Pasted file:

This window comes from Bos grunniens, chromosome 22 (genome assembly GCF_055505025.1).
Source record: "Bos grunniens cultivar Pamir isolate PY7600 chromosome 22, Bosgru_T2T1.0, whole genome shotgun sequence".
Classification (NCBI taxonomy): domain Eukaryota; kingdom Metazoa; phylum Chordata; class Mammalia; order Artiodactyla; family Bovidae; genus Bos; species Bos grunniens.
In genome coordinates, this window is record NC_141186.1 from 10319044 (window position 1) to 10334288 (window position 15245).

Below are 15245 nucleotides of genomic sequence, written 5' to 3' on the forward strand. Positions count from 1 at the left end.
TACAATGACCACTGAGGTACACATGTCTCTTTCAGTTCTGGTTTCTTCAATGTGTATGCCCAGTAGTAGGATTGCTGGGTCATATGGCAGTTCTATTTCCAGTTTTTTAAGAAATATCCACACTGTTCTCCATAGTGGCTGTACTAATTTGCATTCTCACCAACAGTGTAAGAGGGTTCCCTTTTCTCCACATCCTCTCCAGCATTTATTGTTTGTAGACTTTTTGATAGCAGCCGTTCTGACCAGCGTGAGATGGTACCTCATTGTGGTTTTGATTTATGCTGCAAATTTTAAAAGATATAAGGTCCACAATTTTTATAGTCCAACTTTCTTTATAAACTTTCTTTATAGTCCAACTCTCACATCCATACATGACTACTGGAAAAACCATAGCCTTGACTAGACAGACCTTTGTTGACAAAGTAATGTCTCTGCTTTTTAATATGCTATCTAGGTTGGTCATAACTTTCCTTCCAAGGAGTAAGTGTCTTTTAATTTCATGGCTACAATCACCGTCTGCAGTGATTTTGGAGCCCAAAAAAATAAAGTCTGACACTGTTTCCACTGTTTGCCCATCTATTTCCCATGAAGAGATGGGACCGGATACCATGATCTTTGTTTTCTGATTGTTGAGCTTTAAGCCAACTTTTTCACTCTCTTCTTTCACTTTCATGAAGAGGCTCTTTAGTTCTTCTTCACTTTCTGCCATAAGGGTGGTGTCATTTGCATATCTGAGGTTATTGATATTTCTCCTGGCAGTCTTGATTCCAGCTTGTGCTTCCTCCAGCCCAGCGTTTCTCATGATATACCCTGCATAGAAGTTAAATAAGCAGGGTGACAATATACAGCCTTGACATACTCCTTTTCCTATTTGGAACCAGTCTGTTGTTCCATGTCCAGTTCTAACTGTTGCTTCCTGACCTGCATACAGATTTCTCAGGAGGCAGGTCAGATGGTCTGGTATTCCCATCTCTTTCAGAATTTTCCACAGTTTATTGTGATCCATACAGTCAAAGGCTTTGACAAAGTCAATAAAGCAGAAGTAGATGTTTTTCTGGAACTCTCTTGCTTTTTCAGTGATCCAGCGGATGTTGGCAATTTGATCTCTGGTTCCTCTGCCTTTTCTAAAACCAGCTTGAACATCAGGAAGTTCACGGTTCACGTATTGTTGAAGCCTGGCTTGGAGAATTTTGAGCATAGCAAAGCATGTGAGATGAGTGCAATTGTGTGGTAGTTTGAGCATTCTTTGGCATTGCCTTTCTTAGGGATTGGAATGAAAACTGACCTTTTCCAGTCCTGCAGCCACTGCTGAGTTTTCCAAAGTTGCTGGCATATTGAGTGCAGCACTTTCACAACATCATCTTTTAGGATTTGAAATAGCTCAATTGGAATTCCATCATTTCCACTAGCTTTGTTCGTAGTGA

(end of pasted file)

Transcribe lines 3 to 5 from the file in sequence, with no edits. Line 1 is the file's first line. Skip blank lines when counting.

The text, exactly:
Classification (NCBI taxonomy): domain Eukaryota; kingdom Metazoa; phylum Chordata; class Mammalia; order Artiodactyla; family Bovidae; genus Bos; species Bos grunniens.
In genome coordinates, this window is record NC_141186.1 from 10319044 (window position 1) to 10334288 (window position 15245).

Below are 15245 nucleotides of genomic sequence, written 5' to 3' on the forward strand. Positions count from 1 at the left end.